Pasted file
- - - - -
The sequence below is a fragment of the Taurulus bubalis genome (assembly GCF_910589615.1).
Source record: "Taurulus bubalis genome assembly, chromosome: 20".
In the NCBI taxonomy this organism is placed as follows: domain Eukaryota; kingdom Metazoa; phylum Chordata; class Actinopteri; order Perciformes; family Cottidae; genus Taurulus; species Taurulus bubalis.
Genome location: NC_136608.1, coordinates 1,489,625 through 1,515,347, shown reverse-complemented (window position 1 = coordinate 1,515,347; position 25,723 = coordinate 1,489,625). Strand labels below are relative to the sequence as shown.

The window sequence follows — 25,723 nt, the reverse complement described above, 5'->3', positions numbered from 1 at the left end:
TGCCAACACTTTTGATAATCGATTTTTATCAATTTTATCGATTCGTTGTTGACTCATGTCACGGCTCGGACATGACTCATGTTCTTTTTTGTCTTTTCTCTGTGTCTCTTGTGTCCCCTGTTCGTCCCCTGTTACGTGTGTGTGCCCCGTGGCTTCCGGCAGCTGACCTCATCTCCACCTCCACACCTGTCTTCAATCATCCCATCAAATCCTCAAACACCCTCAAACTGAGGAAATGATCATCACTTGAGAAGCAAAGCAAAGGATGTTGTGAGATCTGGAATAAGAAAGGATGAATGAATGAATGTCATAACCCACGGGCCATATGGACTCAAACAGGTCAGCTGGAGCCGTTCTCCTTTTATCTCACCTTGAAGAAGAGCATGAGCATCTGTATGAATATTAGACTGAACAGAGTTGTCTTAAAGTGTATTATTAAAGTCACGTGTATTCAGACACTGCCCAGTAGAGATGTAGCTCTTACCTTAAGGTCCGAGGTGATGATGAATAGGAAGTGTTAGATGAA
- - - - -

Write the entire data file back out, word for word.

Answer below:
The sequence below is a fragment of the Taurulus bubalis genome (assembly GCF_910589615.1).
Source record: "Taurulus bubalis genome assembly, chromosome: 20".
In the NCBI taxonomy this organism is placed as follows: domain Eukaryota; kingdom Metazoa; phylum Chordata; class Actinopteri; order Perciformes; family Cottidae; genus Taurulus; species Taurulus bubalis.
Genome location: NC_136608.1, coordinates 1,489,625 through 1,515,347, shown reverse-complemented (window position 1 = coordinate 1,515,347; position 25,723 = coordinate 1,489,625). Strand labels below are relative to the sequence as shown.

The window sequence follows — 25,723 nt, the reverse complement described above, 5'->3', positions numbered from 1 at the left end:
TGCCAACACTTTTGATAATCGATTTTTATCAATTTTATCGATTCGTTGTTGACTCATGTCACGGCTCGGACATGACTCATGTTCTTTTTTGTCTTTTCTCTGTGTCTCTTGTGTCCCCTGTTCGTCCCCTGTTACGTGTGTGTGCCCCGTGGCTTCCGGCAGCTGACCTCATCTCCACCTCCACACCTGTCTTCAATCATCCCATCAAATCCTCAAACACCCTCAAACTGAGGAAATGATCATCACTTGAGAAGCAAAGCAAAGGATGTTGTGAGATCTGGAATAAGAAAGGATGAATGAATGAATGTCATAACCCACGGGCCATATGGACTCAAACAGGTCAGCTGGAGCCGTTCTCCTTTTATCTCACCTTGAAGAAGAGCATGAGCATCTGTATGAATATTAGACTGAACAGAGTTGTCTTAAAGTGTATTATTAAAGTCACGTGTATTCAGACACTGCCCAGTAGAGATGTAGCTCTTACCTTAAGGTCCGAGGTGATGATGAATAGGAAGTGTTAGATGAA